Among many other moments of wonder, we are told in this essay that:
By virtue of digital technology it is possible to self-replicate one’s mind wholly apart from the DNA-driven partial replication of one’s body (aside from cloning, babies are a blend of two people’s largely similar but subtly unique genes). For example, the entirety of one’s digital life –- all of our photos, emails, web searches, music, videos, chats, texts, documents, links and downloads -– could be archived in cyberspace and animated with a sophisticated chatbot. It will not be difficult for advanced artificial intelligence (AI) programs to ferret out and replicate the unique personality that is woven through our digital reflections. Now, provide that chatbot, running our personality program, with self-replication capability and our inherent Natural Selection bred drive to self-replicate could be satisfied just for our minds.
I don't think that word "possible" means quite what some people seem to think it does…
It actually matters that there is no actually existing "digital technology" that I ever heard of by means of which one can "self-replicate one's mind."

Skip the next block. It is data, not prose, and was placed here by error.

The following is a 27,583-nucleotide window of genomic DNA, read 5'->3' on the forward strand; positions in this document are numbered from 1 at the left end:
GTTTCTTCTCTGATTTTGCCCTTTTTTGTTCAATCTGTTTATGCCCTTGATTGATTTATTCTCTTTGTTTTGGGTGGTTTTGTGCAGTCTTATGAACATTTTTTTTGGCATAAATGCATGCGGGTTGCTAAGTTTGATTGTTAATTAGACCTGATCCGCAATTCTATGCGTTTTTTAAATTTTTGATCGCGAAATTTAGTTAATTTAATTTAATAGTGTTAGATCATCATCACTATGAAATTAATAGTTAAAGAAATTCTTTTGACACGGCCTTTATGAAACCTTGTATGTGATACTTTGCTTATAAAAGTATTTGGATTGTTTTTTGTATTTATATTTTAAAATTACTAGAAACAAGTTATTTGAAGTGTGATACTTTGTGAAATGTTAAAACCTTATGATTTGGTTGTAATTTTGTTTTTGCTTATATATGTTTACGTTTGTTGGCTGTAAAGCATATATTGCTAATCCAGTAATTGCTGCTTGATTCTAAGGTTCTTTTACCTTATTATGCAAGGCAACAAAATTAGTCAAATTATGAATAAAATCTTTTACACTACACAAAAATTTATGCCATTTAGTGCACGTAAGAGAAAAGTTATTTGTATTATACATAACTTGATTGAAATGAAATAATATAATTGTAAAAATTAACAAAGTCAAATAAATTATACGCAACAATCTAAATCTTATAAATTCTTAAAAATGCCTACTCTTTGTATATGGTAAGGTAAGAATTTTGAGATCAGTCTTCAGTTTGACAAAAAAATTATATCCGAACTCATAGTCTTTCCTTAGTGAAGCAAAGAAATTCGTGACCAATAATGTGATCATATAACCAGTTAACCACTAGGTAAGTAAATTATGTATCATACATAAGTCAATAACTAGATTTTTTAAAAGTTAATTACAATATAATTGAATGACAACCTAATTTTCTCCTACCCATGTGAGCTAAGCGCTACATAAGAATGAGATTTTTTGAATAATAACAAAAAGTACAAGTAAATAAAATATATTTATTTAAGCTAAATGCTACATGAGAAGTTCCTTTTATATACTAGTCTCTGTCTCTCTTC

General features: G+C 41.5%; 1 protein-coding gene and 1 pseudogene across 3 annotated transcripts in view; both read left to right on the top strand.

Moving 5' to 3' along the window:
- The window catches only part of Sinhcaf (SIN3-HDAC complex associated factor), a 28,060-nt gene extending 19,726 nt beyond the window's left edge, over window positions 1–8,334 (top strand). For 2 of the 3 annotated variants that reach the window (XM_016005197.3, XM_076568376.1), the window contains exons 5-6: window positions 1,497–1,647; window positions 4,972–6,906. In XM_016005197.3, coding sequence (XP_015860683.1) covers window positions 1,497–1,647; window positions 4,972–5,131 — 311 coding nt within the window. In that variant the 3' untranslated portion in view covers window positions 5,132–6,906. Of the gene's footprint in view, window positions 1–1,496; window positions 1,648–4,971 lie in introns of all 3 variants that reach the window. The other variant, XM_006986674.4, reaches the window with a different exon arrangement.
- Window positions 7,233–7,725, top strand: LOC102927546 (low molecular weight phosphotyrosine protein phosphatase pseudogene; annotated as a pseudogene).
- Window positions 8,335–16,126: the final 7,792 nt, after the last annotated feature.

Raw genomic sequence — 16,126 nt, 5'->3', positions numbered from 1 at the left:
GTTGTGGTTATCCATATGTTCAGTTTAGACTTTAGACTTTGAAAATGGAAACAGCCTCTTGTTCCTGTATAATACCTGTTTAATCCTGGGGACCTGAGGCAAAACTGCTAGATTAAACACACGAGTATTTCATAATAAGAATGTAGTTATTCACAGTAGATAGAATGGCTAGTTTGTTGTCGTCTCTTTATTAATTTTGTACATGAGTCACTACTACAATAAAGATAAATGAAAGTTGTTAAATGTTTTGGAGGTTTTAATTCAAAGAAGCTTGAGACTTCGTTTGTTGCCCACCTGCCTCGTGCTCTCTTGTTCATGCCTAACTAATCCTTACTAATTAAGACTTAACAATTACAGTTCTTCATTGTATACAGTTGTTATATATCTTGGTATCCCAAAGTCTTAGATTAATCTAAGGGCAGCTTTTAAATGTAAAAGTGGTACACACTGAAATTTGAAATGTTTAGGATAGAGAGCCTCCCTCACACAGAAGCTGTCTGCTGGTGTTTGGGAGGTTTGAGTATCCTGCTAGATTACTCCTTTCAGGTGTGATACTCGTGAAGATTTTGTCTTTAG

Nor is there any actually-existing cloning, "aside from" which one properly compares human sexual reproduction at this particular time.
No one has a "digital life" in the first place "the entirely of which" is archivable in cyberspace (also, not a real space, I suppose I am forced to add, given present company), thereupon to be "animated" by a "chatbot," however "sophisticated." This matters.
Second Life is not life. Your avatar is not you. Neither are you a picture of you. This stuff really matters, you know.
I guess I could concede that should hypothetical instantiations of non-existing not even particularly conceptually coherent current notions of "artificial intelligence" eventually come into existence it may indeed be possible that that particular non-existing not presently-possible non-thing may also cause other presently non-existing not presently possible non-things to be marginally more existing or possible as well. Who on earth can say? What on earth is any of this supposed to mean?
It matters. And of course, that's the point. That's what makes a futurologist "serious" in the first place, I suppose.
For myself, I prefer making contact with such fancies by way of science fiction writers who have been playing around with these notions already for generations, and in ways that can reasonably be expected to be accompanied by interesting plots, arresting characterizations, compelling settings, and rarely require that I confuse fiction with fact or skylarking with policy analysis.